Latest bombshell developments involving royal princess in Thai politics, explained
The unprecedented move was said to be even more shocking than Brexit & Trump combined.
Thailand is about to hold its prime minister election on March 24.
It will be the first election in almost five years in a country under military rule since a military coup in 2014.
The coup ousted a government led by former prime minister Thaksin Shinawatra’s sister, Yingluck Shinawatra.
Current prime minister Prayuth Chan-ocha was the Thai army chief who led the coup then.
But last week, something happened that upended all political norms in Thailand.
Thai Princess Ubolratana Rajakanya, the elder sister of King Maha Vajiralongkorn, was nominated on Feb. 8 by Thai Raksa Chart Party to run for prime minister.
This party is one of the several that is closely linked to former populist Prime Minister Thaksin.
The development was unprecedented in Thai political history, and was so shocking that an analyst said it was “nowhere near” a 1,000 times of Brexit combined with Trump.
Shortly after, King Vajiralongkorn came out and opposed his sister’s candidacy, declaring it “inappropriate” and “unconstitutional”.
The election commission then disqualified her candidacy on Monday, Feb. 11, saying the royal family should be “above politics”.
Here’s why Ubolratana’s decision to run for office is so controversial.
Thai monarchy is supposed to be separated from politics
The princess’ nomination broke with a long-held tradition of members of the Thai monarchy staying above politics.
Thailand has been a constitutional monarchy for 86 years since 1932.
Most Thais revere the royal family, who holds immense influence among them.
Ubolratana, 67, is technically no longer a member of the royal family as she had relinquished most of her royal titles when she married an American whom she met while studying at the Massachusetts Institute of Technology (MIT) — she graduated in 1973.
She currently holds the title “Daughter to the Queen Regent”, that was bestowed upon her when she returned to Thailand after her divorce.
Nevertheless, she still performs her royal duties and is treated as a member of the royal family.
She had three children with her husband — one of whom had passed away during the 2004 Indian Ocean tsunami.
In accepting a political party’s nomination for prime minister, Ubolratana said in an Instagram post — posted a few hours after her nomination was revealed — that she was “exercising her rights and freedoms as a commoner”.
Her popularity with Thais is evident as they are enamoured by her.
Possible solution to longstanding feud in Thai politics?
Thai politics has been divided by a 13-year-old feud between the royalists and military elites, known as the “yellow shirts”, and Thaksin’s supporters, known as the “red shirts”.
The feud started when the military deposed Thaksin in a 2006 coup.
Since then, Thaksin has been living in self-imposed exile in Dubai, and still travels around the region, including coming to Singapore.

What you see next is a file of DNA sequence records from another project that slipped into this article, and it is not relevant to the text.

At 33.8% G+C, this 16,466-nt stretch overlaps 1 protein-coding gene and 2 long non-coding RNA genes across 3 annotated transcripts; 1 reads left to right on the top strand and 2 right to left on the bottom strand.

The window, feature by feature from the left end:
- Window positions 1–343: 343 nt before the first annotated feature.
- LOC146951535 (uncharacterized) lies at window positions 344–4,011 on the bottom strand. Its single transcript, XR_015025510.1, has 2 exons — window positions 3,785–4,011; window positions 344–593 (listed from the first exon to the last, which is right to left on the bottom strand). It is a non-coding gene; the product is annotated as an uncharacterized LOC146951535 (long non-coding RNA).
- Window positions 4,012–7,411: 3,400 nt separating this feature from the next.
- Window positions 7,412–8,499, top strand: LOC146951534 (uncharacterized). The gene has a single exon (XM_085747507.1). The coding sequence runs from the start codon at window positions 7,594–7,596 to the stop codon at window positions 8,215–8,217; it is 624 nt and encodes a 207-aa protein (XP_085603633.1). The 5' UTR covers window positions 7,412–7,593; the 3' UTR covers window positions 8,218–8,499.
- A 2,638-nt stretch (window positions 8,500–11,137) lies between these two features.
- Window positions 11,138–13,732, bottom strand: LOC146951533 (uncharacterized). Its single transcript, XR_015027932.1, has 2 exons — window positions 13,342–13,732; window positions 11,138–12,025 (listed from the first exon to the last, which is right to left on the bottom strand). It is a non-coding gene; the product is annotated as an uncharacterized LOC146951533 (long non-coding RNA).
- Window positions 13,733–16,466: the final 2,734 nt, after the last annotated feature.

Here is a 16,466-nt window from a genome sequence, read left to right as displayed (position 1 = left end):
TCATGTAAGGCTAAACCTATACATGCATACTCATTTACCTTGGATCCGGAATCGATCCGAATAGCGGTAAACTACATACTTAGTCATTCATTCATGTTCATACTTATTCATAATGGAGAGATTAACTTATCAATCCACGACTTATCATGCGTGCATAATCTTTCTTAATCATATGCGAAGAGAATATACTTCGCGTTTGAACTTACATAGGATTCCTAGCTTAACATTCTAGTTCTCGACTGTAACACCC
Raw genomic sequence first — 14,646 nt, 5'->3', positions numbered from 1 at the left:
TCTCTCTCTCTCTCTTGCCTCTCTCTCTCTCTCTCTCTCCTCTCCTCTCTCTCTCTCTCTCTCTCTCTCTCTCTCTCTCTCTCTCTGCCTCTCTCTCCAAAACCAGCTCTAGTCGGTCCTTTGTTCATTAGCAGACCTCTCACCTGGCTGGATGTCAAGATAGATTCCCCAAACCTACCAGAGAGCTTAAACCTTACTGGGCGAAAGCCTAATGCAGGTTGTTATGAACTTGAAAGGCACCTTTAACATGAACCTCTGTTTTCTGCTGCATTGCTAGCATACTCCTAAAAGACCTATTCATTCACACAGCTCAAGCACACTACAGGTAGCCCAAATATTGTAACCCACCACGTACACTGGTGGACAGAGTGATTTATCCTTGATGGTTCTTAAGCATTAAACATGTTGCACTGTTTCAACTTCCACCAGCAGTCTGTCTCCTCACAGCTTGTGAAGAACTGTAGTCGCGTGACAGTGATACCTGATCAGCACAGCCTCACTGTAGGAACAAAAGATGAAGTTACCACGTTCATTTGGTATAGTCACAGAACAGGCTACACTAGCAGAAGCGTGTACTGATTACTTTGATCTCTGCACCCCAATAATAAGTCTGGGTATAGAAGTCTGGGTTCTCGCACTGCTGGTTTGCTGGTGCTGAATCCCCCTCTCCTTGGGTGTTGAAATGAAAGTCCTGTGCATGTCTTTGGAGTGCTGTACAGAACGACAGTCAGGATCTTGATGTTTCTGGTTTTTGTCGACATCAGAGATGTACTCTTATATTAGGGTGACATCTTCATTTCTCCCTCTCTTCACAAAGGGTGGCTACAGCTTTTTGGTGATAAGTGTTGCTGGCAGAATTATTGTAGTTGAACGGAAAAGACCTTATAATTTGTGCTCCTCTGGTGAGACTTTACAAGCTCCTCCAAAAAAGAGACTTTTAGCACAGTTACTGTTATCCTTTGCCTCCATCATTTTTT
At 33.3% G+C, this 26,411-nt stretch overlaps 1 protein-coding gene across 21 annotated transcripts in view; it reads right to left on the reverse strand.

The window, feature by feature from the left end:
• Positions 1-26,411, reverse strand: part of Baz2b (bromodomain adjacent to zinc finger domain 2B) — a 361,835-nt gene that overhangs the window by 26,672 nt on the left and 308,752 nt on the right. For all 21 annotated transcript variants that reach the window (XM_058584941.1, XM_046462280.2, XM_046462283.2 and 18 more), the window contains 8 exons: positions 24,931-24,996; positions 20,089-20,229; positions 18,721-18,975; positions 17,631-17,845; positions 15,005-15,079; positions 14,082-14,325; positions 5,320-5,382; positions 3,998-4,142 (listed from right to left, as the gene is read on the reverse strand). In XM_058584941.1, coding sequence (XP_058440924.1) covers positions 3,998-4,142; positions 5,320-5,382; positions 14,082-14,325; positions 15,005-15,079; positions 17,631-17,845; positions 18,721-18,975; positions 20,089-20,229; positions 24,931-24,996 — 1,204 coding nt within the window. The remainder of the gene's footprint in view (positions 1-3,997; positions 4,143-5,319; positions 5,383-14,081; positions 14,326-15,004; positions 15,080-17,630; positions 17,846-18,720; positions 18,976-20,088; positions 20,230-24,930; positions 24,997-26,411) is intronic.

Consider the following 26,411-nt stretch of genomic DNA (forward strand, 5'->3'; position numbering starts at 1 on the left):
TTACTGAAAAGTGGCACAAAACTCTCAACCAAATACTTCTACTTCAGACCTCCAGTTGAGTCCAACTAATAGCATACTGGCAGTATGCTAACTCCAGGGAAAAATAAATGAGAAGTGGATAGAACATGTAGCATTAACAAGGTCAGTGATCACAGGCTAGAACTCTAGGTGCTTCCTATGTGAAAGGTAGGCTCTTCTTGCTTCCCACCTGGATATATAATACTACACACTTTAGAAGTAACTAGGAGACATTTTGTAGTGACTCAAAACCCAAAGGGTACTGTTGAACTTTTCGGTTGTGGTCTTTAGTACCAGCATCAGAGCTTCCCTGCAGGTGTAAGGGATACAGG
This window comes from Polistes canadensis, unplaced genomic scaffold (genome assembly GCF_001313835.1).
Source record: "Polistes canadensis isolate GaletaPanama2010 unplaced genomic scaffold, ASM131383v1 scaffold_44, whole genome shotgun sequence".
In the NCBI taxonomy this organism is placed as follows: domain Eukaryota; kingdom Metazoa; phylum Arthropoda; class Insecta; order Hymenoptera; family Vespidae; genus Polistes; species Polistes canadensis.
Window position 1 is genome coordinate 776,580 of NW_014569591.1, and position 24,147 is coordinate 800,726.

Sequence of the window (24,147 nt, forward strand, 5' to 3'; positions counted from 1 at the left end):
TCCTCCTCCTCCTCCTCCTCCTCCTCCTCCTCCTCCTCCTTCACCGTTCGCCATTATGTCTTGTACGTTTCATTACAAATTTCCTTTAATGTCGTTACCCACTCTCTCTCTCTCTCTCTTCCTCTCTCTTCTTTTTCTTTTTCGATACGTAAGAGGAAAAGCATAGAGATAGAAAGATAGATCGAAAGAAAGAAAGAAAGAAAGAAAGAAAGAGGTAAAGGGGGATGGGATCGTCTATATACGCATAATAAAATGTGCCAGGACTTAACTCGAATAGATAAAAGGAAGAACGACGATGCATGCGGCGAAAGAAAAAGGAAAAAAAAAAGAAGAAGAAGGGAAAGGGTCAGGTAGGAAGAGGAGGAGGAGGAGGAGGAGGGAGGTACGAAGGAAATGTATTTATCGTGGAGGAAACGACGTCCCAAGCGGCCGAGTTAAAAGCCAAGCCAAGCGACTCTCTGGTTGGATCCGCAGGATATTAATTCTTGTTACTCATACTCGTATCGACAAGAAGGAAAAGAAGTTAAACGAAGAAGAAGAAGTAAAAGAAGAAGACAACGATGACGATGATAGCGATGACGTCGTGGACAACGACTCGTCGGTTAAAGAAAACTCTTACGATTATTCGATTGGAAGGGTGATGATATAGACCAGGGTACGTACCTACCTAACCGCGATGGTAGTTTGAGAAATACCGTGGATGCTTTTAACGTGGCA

According to The Economist, although the March 24 election is theoretically supposed to restore democracy in the country, it might be a ruse by the military generals to preserve their influence and keep Thaksin out of Thai politics.
When Ubolratana’s nomination first emerged, some thought that it was a plan cooked up by the royal family to unite the two rival factions and end the feud between them.
By having a royal to lead a party connected to Thaksin, the divide might then finally be bridged.
This is because not only is Ubolratana a friend of the Thaksins, she is also on good terms with her younger brother, who is king.
Therefore, she is in a strong position to gather support from both the “yellow shirts” and the “red shirts”.
Furthermore, should Ubolratana’s nomination be accepted, Prayuth, a staunch royalist, would presumably not stand against a royal candidate, according to The Economist.
Other than to end the conflict between the “yellow shirts” and “red shirts”, Prayuth’s coup back in 2014 was supposedly executed to protect the monarchy.
However, the King’s opposition to his sister’s candidacy strongly disproved this theory.
Here it goes again
While the princess’ brief foray into politics appears to be over, another party connected to Thaksin, Pheu Thai, still remains in the race.
Brian Eyler, director of the Stimson Center’s Southeast Asia programme, told CNBC:
“Thailand has long faced a cycle of Pheu Thai candidates winning elections, the military not accepting their tenure, a coup happening and then plans to return to democracy in which Pheu Thai candidates win again.”
In facing off with the parties backing up the military, tensions between the “yellow shirts” and “red shirts” are set to heighten again.
Therefore, this short-lived episode might have done nothing but made the feud between the two warring factions worse.
Top image credit to MARTIN BUREAU/AFP/Getty Images